Look out, you po-mo poobahs, King Crocoduck is heading up the Scientific Inquisition!
A popular urban legend in the ’60s claimed that soldiers of the Japanese Imperial Army were still holed up in remote Pacific islands, unaware that World War Two had ended decades ago. Similarly, YouTuber King Crocoduck is still fighting the Science Wars of the ’90s, evidently unaware that the combatants have largely found common ground. You can’t blame a smart guy like King C for getting tired of waging one-sided slapfights with creationists and crackpots. However, like all fundies, he’s a little behind the times when it comes to keeping up with contemporary thought.
Make Videos Not War
I’ve discussed King C before, when I answered his question “Is Science a Social Construct?” in the affirmative. I still find it amazing that people like King Croc think there’s something wrong with admitting that the scientific method is a human invention and that scientific inquiry in its entirety is a for-us-by-us construct. Does he want us to think that science sprang fully formed from the head of Zeus or something?
Well, King C is back with another video in his playlist called The Science Wars. Is he any more fair-minded than he was in dealing with these issues in the past? We shall see.
As in his previous video about constructionism, King Croc starts out with a very astute and comprehensive description of what postmodernists believe about truth and discourse:
In 1979, the French post-structural philosopher Jean-François Lyotard published a book called The Postmodern Condition, where he says the following: “Simplifying to the extreme, I define postmodern as incredulity toward metanarratives.” A metanarrative is a discourse, which is particular to a specific history and culture, but is incorrectly taken by its participants to be universally applicable. Science, and quote-unquote “Western” science in particular, is regarded by postmodernists as one such metanarrative. They take science to be a discourse that is situated within a particular social context, which means that not only are its signifiers artifacts of the cultures that produced it, but the discourse as a whole exists to reinforce and legitimate the unquestioned assumptions of that culture. And in order for science to be universal, it would have to encompass all discourses, requiring science to be the product of the culture and history of every society that has ever existed and ever will. Since science is evidently no such thing, its claims to universality are unfounded, which makes it a metanarrative.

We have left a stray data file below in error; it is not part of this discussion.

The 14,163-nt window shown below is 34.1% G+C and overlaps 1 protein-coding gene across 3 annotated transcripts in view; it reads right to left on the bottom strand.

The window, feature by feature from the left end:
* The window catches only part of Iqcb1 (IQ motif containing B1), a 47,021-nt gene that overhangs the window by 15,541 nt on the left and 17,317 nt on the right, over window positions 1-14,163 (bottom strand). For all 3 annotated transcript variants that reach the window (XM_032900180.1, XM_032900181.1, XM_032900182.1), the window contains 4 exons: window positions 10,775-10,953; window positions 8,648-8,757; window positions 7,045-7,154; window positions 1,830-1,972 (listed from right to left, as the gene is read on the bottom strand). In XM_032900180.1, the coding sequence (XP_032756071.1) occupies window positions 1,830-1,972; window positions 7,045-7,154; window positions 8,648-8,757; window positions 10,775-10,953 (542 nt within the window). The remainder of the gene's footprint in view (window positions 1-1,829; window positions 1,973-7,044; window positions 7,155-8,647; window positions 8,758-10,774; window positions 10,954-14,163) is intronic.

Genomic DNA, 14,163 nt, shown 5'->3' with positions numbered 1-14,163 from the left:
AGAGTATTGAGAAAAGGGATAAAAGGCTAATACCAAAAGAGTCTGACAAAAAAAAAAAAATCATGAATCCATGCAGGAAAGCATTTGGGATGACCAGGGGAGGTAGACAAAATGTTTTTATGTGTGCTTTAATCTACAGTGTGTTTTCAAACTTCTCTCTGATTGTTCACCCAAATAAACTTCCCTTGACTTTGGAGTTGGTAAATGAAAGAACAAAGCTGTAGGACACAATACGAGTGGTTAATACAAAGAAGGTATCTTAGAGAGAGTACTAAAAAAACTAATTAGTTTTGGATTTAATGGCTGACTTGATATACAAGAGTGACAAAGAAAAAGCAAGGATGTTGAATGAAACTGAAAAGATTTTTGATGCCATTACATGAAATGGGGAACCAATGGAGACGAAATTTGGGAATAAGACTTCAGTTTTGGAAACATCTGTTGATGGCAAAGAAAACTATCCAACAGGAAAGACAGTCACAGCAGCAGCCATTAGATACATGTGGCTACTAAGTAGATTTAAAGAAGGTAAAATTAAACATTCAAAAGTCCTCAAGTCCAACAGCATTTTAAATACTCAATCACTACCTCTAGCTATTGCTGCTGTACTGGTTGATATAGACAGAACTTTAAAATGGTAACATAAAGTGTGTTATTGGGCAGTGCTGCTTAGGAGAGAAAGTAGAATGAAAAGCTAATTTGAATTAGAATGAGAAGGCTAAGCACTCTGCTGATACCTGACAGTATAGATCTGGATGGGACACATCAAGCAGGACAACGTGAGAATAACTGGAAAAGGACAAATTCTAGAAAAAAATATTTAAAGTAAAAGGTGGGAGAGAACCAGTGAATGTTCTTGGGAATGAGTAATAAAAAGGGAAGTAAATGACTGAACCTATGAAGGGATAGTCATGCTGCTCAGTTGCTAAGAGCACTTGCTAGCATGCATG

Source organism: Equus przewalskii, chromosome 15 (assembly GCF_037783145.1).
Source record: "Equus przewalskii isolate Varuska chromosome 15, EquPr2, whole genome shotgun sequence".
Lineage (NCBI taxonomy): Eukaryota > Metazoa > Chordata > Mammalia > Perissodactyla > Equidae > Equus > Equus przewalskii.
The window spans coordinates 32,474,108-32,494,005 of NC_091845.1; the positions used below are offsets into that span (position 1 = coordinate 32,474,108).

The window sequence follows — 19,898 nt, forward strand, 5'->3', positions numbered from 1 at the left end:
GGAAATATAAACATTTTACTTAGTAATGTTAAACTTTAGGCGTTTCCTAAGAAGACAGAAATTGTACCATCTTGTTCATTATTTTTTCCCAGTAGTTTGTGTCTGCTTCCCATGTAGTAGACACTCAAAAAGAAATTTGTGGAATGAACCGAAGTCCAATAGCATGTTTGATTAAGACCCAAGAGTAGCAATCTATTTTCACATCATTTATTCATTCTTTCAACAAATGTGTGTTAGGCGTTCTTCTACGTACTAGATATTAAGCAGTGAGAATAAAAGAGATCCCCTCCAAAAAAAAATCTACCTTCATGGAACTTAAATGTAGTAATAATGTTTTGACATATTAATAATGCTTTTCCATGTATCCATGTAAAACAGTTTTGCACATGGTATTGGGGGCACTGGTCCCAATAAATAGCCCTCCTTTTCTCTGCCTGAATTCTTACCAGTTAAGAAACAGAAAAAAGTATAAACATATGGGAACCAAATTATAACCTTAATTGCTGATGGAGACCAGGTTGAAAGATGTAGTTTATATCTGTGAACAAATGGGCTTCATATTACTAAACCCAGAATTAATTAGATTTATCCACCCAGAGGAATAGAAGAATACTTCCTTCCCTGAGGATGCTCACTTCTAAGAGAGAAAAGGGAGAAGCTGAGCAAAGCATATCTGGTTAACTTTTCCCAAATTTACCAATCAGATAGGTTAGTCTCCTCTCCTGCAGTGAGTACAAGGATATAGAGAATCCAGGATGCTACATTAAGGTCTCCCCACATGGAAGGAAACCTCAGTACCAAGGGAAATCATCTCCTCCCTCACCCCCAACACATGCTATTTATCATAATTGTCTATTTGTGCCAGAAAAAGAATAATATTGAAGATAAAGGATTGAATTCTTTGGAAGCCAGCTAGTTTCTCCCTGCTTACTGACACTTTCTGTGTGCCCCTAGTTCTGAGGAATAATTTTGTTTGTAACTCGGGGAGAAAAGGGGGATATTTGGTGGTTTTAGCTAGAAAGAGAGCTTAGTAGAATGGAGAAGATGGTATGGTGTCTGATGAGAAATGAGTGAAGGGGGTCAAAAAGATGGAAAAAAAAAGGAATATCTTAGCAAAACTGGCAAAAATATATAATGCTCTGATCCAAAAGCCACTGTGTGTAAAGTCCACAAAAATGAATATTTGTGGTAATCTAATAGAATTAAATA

I don’t see that as being anything more than a straightforward explanation of Lyotard’s idea of the metanarrative and how it relates to scientific inquiry. But King Croc seems to think the ideas are so self-evidently absurd that merely stating the position renders it null and void. As with his dismissal of constructionism, he never explains what’s wrong with these ideas. He intends his alarmist tone to make us believe that postmodernists want to get rid of science, but how does he back that up?
Let The Online Shenanigans Begin
What he does is cherry-pick a few excerpts from the writings of the postmodernists that he knows his audience will find incomprehensible or idiotic. King Croc leans heavily on feminist authors, whose works are excerpted to highlight the criticism of the patriarchy that he considers self-refuting. Science fans are notoriously averse to reading philosophy, so the chance that the average science bro could assess a passage taken out of context from contemporary philosopher Jean Baudrillard’s writing—particularly one King Croc only chose for its density and obscurity—and immediately make sense of it is comically slim. His audience is supposed to gather that this is New Age nonsense, and King Croc drives the point home by fixating on the abstruse paragraph as if it is a foundational text of postmodernism.